You might believe that success in achieving your career goals is a combination of who you know and being in the right place at the right time. While these may play a role, the truth is that successfully achieving your career goals has much more to do with planning, prioritization, and consistent action toward your career goals.
It is that “consistent action” bit that trips most people up. In most cases, we know what we need to do. We just don’t want to do it. The problem is that when it comes to your career and achieving career goals – whether that goal is to land a new job, win a desired promotion, make a complete career change, or something else—the actions required for us to get there are things we don’t really want to do. So, we procrastinate. We put those tasks off. There is always tomorrow, we tell ourselves. But tomorrow turns into next week, next month, next year…and suddenly we realize we are no closer to achieving our career goals.
Procrastination is the greatest barrier to achieving your career goals. It is the root of almost all unachieved career dreams and professional success.
Procrastination is something we all experience. Trouble is that procrastinating can quickly become a habit; one that can derail your career dreams. If you can defeat your procrastination, you can achieve your career goals. Here then, are 17 ideas for ending procrastination.
If you’ve been procrastinating in the steps needed to achieve your career goals, choose one task – preferably your most important – and focus all your energies on getting that one done. The sense of relief and accomplishment you experience will make it easier to tackle the next task. And the one after that will be even easier. So, pick one task (or even a small, specific part of one) and go for it!
Make ‘today’ the most important word in your vocabulary – especially if your particular form of procrastination involves goals that don’t have deadlines. Goals that don’t have tangible deadlines tend to be put off indefinitely. Divide the task up into more manageable bits that can be completed one day at a time. Remind yourself daily that no matter what long-term career goal you have, it will never be realized unless you commit to completing at least one task per day.
The longer you fret about doing something, the more reasons your mind will invest to keep you from doing it. Before you have a chance to think about it, just do it. Update your resume. Call that networking contact you’ve been nervous about calling. Sign up for that class you know you need to get your career moving in a new direction. The longer you linger, ponder, think, relax, or stall, the less likely you’ll be to do anything. You only have a few seconds to take action before your brain will start getting in your way. 1-2-3-GO!
Rewarding yourself for beating procrastination and taking action will keep you engaged and focused on the goal. As you achieve each small task, celebrate the progress you’ve made. The reward that works best for you should give you a noticeable jolt of pleasure and uplift your spirits – even if just in a small way.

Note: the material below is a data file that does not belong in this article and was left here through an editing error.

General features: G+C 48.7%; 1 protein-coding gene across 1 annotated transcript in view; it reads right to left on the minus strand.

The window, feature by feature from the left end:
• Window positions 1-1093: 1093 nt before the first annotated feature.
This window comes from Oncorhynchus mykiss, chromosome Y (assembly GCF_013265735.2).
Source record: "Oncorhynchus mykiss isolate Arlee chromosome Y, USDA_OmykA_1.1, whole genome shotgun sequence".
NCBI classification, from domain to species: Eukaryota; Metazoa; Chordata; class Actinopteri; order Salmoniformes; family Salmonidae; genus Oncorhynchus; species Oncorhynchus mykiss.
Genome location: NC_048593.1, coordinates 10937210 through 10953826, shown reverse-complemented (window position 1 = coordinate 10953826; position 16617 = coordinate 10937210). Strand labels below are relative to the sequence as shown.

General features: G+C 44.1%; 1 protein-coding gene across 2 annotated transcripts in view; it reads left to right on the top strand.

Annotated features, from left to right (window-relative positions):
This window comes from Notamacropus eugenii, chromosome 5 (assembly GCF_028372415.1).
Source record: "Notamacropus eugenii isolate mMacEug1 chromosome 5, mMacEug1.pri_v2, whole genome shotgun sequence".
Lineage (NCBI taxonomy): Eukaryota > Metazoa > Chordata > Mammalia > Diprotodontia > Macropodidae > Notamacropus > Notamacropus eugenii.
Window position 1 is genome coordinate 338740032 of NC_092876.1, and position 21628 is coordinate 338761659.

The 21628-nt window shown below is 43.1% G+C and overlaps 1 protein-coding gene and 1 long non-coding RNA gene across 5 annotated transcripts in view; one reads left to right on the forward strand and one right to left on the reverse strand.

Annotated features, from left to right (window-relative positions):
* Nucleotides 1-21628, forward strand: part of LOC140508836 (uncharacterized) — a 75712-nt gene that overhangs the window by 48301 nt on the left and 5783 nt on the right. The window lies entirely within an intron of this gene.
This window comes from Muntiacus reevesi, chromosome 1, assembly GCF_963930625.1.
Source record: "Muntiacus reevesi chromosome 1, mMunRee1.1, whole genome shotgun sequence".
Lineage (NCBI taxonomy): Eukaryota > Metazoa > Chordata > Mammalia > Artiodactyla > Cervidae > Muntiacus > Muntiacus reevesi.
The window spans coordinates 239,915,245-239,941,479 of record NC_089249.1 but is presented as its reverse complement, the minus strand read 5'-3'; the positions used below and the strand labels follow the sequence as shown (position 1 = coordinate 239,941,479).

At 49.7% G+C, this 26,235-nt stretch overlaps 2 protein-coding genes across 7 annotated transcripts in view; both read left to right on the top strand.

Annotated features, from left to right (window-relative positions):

Procrastination and excuses often go hand-in-hand, encouraging each other. Accepting personal responsibility and realizing that ‘reasons’ are often just excuses will help you shut the door to procrastination. Working with a job search coach or another accountability partner will help you recognize and bust excuses and step outside your comfort zone.
6. Renew Your Commitment Daily
To stay on track, it’s important to maintain a commitment to the goal. This can be achieved by renewing your commitment each day. When you wake up, remind yourself of your ultimate career goal. The feeling of excitement about achieving the desired career goal is constantly alive. You just need to reengage it regularly.
Negative thoughts and procrastination go together. Start reframing self-deprecating, blame-filled thoughts into empowering, positive ones. If your self-talk becomes positive, you will start to believe it. And after a while, as you experience the joys of successful habits, you will find yourself less inclined to procrastinate.
8. Practice Time Chunking
Decide on a chunk of time – half-an-hour, an hour, or more if you think you can do it. Then stop multi-tasking and focus for your set period of time on doing ONE task toward your career goals that you’ve been putting off. Planning to work on a dreaded task only for a short time-chunk can be a surprisingly effective way to deal with procrastination. Try using a timer. It is a great way to focus your attention.
If you set unrealistic goals, it’s easy to get discouraged. Avoid discouragement by setting goals and milestones that are attainable. Use the SMART goal-setting technique. Your confidence and motivation soar when you know you can achieve what you set out to accomplish.
It doesn’t have to be the most meticulous plan in the universe. But do spend 30 minutes every Sunday night planning your week ahead, scheduling time for working toward achieving your career goals.
When you feel bad about a task, consciously shift your mindset and get excited that you’re being given an opportunity to work toward your career goals. This is the moment that separates the men from the boys and the women from the girls. The least successful people are the worst procrastinators. Successful people do the hard things.
Is everything on your list equally important? Go through your to-do list and ask yourself, for each item, how important it is in the ultimate pursuit of your career goals. Those things that really matter and will make a positive difference should take top priority. The rest can be done later. Or, you might even find them fall off the list.